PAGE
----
July 23, 2003

Proprietary vs. Standard Solutions - Not Always a Clear Choice

Over on TheServerSide.com :

Stuart Charlton looks at the dilemma of choosing between standards-based and proprietary technologies. According to Stu, the "all standards, all the time" attitude blinds us to the principles of delivering quality software. It ignores the need for continued innovation in the commercial sphere, and hides the tremendous differences that products have in their core assumptions and paradigms. He believes developers need to be more cognizant of the tradeoffs involved in choosing a standard approach over a proprietary approach. Either approach might be superior, depending on your project's needs. The choice is rarely cut-and-dry, especially in areas of data access and management.

[ Stuart Charlton - Proprietary vs. Standard Solutions: Not Always a Clear Choice ]

Here's some interesting excerpts, which provide a thought-provoking challenge for the standards industry I think:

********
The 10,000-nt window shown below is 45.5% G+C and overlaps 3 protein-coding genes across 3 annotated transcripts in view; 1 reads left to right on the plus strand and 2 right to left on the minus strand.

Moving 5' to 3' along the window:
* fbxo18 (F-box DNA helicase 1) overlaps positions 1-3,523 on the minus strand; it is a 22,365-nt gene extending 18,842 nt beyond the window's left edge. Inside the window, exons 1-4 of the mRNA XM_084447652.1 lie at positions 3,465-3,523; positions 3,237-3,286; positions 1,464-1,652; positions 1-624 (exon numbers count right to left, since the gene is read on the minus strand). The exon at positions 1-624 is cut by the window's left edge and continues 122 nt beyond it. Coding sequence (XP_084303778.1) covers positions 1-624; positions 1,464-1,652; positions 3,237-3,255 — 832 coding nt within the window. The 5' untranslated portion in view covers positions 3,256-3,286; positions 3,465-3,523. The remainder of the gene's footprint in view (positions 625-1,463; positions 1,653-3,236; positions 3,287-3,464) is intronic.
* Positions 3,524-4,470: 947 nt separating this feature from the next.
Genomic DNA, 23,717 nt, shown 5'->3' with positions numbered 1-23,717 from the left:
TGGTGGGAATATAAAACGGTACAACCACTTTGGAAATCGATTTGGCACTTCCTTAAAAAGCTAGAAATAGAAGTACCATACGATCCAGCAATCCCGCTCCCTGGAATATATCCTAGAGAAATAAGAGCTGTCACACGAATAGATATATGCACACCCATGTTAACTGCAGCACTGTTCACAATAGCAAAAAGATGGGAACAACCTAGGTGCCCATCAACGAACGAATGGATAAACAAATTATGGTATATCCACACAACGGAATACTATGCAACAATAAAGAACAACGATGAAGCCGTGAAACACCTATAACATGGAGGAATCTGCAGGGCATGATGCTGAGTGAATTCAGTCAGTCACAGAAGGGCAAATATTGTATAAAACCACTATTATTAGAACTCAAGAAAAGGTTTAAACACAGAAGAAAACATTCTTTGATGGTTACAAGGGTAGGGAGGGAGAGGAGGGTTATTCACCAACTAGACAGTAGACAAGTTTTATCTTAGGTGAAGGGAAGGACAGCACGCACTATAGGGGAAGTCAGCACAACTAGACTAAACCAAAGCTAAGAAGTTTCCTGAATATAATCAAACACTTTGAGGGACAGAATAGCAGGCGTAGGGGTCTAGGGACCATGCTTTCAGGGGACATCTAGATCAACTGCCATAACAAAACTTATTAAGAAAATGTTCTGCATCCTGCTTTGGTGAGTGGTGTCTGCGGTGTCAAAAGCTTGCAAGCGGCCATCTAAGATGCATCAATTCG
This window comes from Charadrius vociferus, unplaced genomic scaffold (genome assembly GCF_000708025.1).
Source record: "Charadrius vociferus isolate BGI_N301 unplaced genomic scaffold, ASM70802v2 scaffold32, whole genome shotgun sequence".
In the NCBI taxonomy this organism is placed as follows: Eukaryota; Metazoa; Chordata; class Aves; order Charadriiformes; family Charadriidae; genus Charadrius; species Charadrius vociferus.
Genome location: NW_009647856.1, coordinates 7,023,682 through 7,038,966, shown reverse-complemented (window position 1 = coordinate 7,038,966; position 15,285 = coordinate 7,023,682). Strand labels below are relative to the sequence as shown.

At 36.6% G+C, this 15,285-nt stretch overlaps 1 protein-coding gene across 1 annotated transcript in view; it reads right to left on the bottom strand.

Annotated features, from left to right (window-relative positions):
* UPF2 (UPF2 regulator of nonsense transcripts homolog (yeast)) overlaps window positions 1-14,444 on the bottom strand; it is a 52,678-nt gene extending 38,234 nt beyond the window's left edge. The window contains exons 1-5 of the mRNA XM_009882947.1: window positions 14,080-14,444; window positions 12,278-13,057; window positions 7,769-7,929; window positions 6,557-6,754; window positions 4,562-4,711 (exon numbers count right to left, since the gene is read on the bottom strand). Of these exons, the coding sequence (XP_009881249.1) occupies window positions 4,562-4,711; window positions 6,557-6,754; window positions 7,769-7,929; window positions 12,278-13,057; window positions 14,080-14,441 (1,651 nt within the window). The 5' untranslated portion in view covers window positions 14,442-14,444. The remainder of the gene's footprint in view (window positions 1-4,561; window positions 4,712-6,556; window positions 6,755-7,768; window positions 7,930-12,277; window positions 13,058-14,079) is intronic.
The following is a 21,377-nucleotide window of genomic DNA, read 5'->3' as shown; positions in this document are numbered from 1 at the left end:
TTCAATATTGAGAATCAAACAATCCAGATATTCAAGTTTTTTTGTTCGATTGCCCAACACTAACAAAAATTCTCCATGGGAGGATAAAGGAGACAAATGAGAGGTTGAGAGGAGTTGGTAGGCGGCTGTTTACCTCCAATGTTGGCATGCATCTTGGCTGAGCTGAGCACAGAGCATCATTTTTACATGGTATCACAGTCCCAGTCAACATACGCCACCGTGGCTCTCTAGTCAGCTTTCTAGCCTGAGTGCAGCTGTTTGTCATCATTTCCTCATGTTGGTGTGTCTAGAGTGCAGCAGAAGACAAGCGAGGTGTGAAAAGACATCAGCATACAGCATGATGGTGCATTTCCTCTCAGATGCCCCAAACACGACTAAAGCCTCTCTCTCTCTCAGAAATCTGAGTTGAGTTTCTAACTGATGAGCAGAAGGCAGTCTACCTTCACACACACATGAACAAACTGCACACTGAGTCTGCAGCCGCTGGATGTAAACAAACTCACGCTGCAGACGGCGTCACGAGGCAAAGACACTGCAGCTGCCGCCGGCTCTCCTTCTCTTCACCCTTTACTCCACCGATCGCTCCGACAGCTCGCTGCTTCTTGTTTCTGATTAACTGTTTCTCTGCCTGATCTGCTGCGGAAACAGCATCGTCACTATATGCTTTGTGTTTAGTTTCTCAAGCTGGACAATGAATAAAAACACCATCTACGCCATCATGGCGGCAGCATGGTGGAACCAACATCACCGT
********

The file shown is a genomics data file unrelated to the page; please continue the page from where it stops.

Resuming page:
Taking a standards-based approach is useful only when the technical domain in question is mature and there is more benefit gained from standardization than from continued innovation.

My fear is that we sometimes can get too "drunk on standards" and miss the forest for the trees.

Premature standards can cause tremendous strife in delivering quality software.

Sometimes, on the other hand, standards drive the innovation of companies.

Stu provides some illustrations of these aspects drawn from the history of EJB / J2EE, but I think his points are generally applicable in the wider context too.

I don't want to re-open the Great Petstore Debate either, but I think Stu has some valid points on that front too.

As Stu points out, delivering a working project on-time to fulfill a real business need may be better than waiting around for the standards to crystallize and mature. It's a difficult choice though, and often not clear cut at all.

Food for thought for anyone working in the Web Services standards process!

Entry categories: Standards
Posted by Jorgen Thelin at July 23, 2003 11:51 AM - [PermaLink]
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